Latest Role News
Oct 5, 2021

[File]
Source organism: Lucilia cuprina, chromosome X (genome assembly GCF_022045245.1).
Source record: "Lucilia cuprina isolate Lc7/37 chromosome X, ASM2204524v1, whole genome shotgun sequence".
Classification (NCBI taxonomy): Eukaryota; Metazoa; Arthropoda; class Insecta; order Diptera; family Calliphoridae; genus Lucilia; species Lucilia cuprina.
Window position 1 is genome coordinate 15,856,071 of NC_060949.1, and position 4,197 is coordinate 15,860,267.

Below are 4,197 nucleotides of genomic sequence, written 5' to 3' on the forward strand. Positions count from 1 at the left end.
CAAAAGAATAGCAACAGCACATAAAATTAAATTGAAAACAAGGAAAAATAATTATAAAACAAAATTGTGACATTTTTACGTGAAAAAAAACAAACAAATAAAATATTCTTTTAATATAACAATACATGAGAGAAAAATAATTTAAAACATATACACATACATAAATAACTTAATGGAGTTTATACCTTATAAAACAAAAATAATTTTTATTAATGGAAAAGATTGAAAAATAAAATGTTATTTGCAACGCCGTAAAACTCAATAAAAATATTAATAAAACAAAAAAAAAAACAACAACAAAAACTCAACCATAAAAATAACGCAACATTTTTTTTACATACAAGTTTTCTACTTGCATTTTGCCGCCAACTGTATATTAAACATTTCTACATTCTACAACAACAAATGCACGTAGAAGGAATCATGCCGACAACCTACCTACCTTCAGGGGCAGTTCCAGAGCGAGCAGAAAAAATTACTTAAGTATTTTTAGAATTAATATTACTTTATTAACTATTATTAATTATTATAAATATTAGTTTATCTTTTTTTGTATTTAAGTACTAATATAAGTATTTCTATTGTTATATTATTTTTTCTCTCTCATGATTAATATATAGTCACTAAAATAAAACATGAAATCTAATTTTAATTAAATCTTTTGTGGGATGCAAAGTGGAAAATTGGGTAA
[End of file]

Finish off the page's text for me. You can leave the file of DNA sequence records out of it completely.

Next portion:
The Role of Corporate Integrity, Authenticity in a Polarized World As governments and public entities remain slow-moving, companies backing their values with action matters more than ever. But for those unsure how to respond to shifting expectations, how do they know they’re leading in a responsible way? Ahead of their panels next month at SB’21 SanDiego , we spokewith Elizabeth Doty and TerryNelidov — bothsustainability experts at the University of Michigan’s Erb Institute —about the role Corporate America needs to play in our volatile social climate.Some of their most pertinent work includes helping companies identify and manageintegrated Corporate PoliticalResponsibility (CPR) strategies in a world where acknowledging any political influence (orlack of it) can polarize potential customer bases. Doty is Director of the Erb Institute’s new Corporate Political ResponsibilityTaskforce(CPRT) ;Nelidov is the institute’s Managing Director. Why does the Corporate Political Responsibility Taskforce (CPRT) matter at a time like this? Elizabeth Doty: At a time when companies are increasingly being heldaccountable and scrutinized, the CPRT is an applied, high-engagement opportunityfor companies to explore how to use their influence on civic, political andsocietal issues. Our systems and institutions need to respond to enormouschallenges; and there’s an increasing need for companies to play this positiverole in everything from climate to economic opportunities to AI, jobs and more.We provide the forums, foresight and framework so companies can come out ofthese conversations with actionable items. Terry Nelidov: Companies are expertlobbyists ;and the challenge that we’re talking about here is how to align companies’political influence with their big, bold public sustainability goals. This goesdeep within companies — within some businesses, even the chief sustainabilityofficer doesn’t talk to the main policy person; and that’s a huge missedopportunity (and a major source of risk). At the Erb Institute, we explore thisrole of business in society and CPRT is at the core of it. The goal is toactivate purpose within the company and use political influence to help furtherthat. One of the tenets of the CPRT’s mission is to help companies act on responsible political influence without being political. Let’s explore that further. First, what makes a type of political influence 'responsible,' and how do you even begin to do that without a perception of politics? The next frontiers in corporate responsibility Hear more from Erb Institute's Elizabeth Doty and Terry Nelidov on corporate political responsibility and measuring social impacts at SB'21 San Diego — Oct. 18-21. Transparency: to disclose its actions to relevant stakeholders Accountability: having an integrated point of view, where different functions are speaking and acting with one voice; and the company's actions align with commitments to values, purpose, sustainability and stakeholders Responsibility: making sure a company’s political influences support and do not undermine the systems we all depend on — such as markets that reward free enterprise and real value creation; strong, just, representative civic institutions; and life-sustaining environmental systems. Microsoft is a really good example of the current environment, where we areseeing breakdowns in many of those systems — pushing companies to respond to andsupport those foundational systems and institutions. The tech company wascriticized for supporting election objectors; and through the dialogue, they ended up hearing a need for a democratic forum. This led to theestablishment of DemocracyForward in the aftermath of the January 6, 2021 events. TN: Climate denial is also an interesting case. A couple of years ago, we(Erb) moved beyond that: We don’t talk about climate as a question — it’s nowscience; it just is. The Erb Institute is a partnership between Michigan’sRoss Business School and the School for Environment and Sustainability,so we believe in climate change. Whether someone believes or doesn’tbelieve in human-driven climate change, it doesn’t matter. The world has changed,employees have changed, consumers have changed … and they’re all demanding aresponse fromcompanies . It could be argued that private business can make more meaningful change now than governments, and faster. What is the role of private enterprise going forward? How do companies large and small ascend to that responsibility? ED: One would be that you want real value creation to be rewarded. In somecases, the most powerful lobbyists are powerful trade associations; and you wantto create an environment where business has a common interest in those —responding proactively to the systemic challenges that will affect business andsociety, with a holistic view. Ironically, this is a bit of a back-to-the-future moment. Drawing on the work ofMichigan professor Mark Mizruchi, in the 1960s and ‘70s, businesses andtheir trade associations used to collaborate more to ensure incentives rewardedcreating real value. In the 1980s, businesses began "fracturing" their politicalinfluence — advocating for more narrow interests — and trade associations becamemore of a "bodyguard" to protect firms. Unfortunately, this led to dysfunctionalincentives. Now, there's a need and opportunity for businesses to come togetherto advocate for fixing those incentives, so markets reward those that are trulysustainable. What are the CPRT’s plans moving forward? ED: We’re focusing on two work streams. The first are public programs tobuild awareness and engage a diverse ecosystem in sharing research, bestpractices and tools related to corporate political responsibility. Second are private programs with Taskforce members to go more in-depth indefining tailored principles, practices, policy evaluation guidelines andprocesses for practicing CPR. We’re excited to have a diverse set of inauguralmembers (and are accepting more). The beauty of this is that companies can sharewith peers and develop more integrated, proactive CPR strategies; and we will beable to publish frameworks and learnings next year. TN: What we may learn in a year is that millennial and post-millennialworkers are more agile in changing, and have this new expectation of CPR fromtheircompanies .Our hypothesis is that consumer-facing brands and those with younger workforcesmay be wired to be quicker and more responsive to employee and consumer demands.We’re wondering if “older” companies, in more traditional industries with moreconservative company cultures, will be able to change quickly enough to keep upwith society!